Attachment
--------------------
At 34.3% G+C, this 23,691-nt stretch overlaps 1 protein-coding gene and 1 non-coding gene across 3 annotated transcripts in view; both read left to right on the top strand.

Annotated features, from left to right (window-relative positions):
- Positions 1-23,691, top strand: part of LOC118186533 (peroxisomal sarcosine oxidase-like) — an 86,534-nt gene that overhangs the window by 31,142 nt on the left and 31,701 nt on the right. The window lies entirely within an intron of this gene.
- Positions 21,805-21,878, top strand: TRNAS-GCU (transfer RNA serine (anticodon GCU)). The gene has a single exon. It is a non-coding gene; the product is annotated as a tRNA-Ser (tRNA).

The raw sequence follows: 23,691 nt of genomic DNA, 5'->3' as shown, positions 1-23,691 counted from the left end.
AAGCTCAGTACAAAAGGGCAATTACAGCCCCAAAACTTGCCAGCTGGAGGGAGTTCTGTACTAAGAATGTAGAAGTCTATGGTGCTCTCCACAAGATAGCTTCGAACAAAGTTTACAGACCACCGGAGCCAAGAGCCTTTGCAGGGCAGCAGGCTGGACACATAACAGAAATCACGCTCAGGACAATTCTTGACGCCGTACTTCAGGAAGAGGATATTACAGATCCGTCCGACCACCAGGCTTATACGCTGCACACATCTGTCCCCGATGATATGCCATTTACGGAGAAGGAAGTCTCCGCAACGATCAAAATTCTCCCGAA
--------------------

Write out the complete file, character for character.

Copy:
At 34.3% G+C, this 23,691-nt stretch overlaps 1 protein-coding gene and 1 non-coding gene across 3 annotated transcripts in view; both read left to right on the top strand.

Annotated features, from left to right (window-relative positions):
- Positions 1-23,691, top strand: part of LOC118186533 (peroxisomal sarcosine oxidase-like) — an 86,534-nt gene that overhangs the window by 31,142 nt on the left and 31,701 nt on the right. The window lies entirely within an intron of this gene.
- Positions 21,805-21,878, top strand: TRNAS-GCU (transfer RNA serine (anticodon GCU)). The gene has a single exon. It is a non-coding gene; the product is annotated as a tRNA-Ser (tRNA).

The raw sequence follows: 23,691 nt of genomic DNA, 5'->3' as shown, positions 1-23,691 counted from the left end.
AAGCTCAGTACAAAAGGGCAATTACAGCCCCAAAACTTGCCAGCTGGAGGGAGTTCTGTACTAAGAATGTAGAAGTCTATGGTGCTCTCCACAAGATAGCTTCGAACAAAGTTTACAGACCACCGGAGCCAAGAGCCTTTGCAGGGCAGCAGGCTGGACACATAACAGAAATCACGCTCAGGACAATTCTTGACGCCGTACTTCAGGAAGAGGATATTACAGATCCGTCCGACCACCAGGCTTATACGCTGCACACATCTGTCCCCGATGATATGCCATTTACGGAGAAGGAAGTCTCCGCAACGATCAAAATTCTCCCGAA